Bunting House injunction denied; demolition begins

A judge has refused to block the demolition of the 19th century Bunting House in Roxborough, clearing the way for the owners’ plans to raze it and three other vacant buildings in the 5900 block of Ridge Avenue.

“Given the danger posed by the vacant and vandalized buildings, I believe they will start [demolition] ASAP,” lawyer Carl Primavera said of owners Frank and Anthony Giovannone. The brothers bought the stone house, once home to prominent Roxborough physician Dr. Ross Bunting, in September, 2011.

At a hearing Monday, Frank Giovannone told Common Pleas Court Judge Idee C. Fox they had originally bought the Bunting House property intending to keep it, but changed courses after acquiring the adjacent, and more run-down, properties at 5905, 5907 and 5909 Ridge Ave.

Though the house, most recently home to the Erb Law Firm, is not formally designated historic and not included in any preservation districts, many in the community rallied to its defense. More than 1,100 people signed an online petition calling for the property’s preservation after a demolition permit was issued in September. 

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Opponents appear to be moving forward with other methods of appeal of the demolition permit, but without a court injunction, the Giovannones could knock the building down before the scheduled Zoning Board of Appeals hearing, set for 2 p.m. on Wednesday, Jan. 2.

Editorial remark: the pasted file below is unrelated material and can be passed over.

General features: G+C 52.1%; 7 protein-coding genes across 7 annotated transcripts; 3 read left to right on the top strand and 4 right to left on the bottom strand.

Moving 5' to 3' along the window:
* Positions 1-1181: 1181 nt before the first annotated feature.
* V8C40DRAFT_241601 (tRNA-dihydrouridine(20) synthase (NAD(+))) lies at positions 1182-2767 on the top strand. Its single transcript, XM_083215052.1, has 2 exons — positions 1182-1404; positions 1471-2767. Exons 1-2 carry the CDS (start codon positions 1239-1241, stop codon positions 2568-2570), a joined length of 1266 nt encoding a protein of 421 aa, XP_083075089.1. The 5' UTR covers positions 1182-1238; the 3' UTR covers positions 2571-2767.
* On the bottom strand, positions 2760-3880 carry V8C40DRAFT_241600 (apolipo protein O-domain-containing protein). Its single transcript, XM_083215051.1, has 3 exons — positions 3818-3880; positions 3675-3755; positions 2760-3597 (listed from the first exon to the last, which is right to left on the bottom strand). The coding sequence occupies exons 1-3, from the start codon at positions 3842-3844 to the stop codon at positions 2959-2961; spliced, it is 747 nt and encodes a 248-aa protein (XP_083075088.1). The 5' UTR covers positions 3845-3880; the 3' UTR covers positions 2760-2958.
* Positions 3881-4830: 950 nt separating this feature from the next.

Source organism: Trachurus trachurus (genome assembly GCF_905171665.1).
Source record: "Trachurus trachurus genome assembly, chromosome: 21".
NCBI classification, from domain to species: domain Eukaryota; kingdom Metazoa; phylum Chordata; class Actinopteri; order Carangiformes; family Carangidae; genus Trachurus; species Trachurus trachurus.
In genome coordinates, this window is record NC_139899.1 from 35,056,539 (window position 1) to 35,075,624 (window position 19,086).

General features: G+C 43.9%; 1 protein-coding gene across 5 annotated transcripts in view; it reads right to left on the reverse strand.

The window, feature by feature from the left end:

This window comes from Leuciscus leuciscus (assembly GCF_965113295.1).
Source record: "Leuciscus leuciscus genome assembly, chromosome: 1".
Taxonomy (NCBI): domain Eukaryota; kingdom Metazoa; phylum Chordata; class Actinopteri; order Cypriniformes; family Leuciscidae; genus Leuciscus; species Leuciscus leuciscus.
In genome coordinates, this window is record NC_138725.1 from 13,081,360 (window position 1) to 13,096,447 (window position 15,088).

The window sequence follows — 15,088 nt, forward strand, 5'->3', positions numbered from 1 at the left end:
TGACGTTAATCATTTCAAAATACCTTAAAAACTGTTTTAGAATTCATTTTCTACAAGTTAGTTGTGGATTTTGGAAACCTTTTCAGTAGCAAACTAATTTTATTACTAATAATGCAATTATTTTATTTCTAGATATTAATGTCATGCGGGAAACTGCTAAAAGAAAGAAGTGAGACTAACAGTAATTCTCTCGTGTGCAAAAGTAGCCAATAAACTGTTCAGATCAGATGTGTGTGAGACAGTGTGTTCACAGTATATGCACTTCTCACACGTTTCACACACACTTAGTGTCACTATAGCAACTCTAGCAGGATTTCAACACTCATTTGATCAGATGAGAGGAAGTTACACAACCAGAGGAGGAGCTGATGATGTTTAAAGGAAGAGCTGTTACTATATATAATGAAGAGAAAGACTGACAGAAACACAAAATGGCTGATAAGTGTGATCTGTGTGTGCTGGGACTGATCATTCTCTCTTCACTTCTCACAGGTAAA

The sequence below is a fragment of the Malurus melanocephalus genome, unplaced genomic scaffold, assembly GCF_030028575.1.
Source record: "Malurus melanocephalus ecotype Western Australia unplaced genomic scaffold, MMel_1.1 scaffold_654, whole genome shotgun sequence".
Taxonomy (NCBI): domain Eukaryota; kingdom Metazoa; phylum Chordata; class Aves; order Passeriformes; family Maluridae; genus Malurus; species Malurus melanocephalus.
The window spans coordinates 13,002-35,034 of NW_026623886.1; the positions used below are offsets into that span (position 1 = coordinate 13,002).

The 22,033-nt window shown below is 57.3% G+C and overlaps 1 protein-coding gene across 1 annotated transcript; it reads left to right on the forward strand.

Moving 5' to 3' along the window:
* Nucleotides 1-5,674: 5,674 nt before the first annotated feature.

That’s a scenario described by attorney Hal Schirmer, who is representing the civic organizations trying to save the Bunting House, as being akin to appealing a death penalty after it’s already been carried out. In court, Schirmer argued that because the demolition permit was obtained listing a future use for the parcel as a “vacant lot,” which is not one of the allowable uses in that commercial zone, it should be invalidated.

The Giovannones have said they plan to clear the entire corner for commercial development, including possible national chains, including fast-food restaurants, banks and similar retailers. The properties sit outside the zoning overlay that guides development on a stretch of Ridge Avenue between Hermitage Street and Monastery Avenue.

Under the new zoning code, the parcels at Ridge and Roxborough avenues are classified CMX-2, a neighborhood retail district meant to encourage street-level commercial uses and discourage first-floor residential.

The specifics of the CMX-2 district are still in flux, however, as Councilman Brian O’Neill’s bills amending the city’s brand-new code are still under consideration. As PlanPhilly’s Jared Brey has reported, O’Neill’s move would further restrict certain uses within the zone, such as community gardens, and create a new commercial sub-zone called CMX 2.2. [Read the PlanPhilly story here]

NewsWorks has partnered with independent news gatherer PlanPhilly to provide regular, in-depth, timely coverage of planning, zoning and development news. Contact Amy Z. Quinn at azquinn@planphilly.com.

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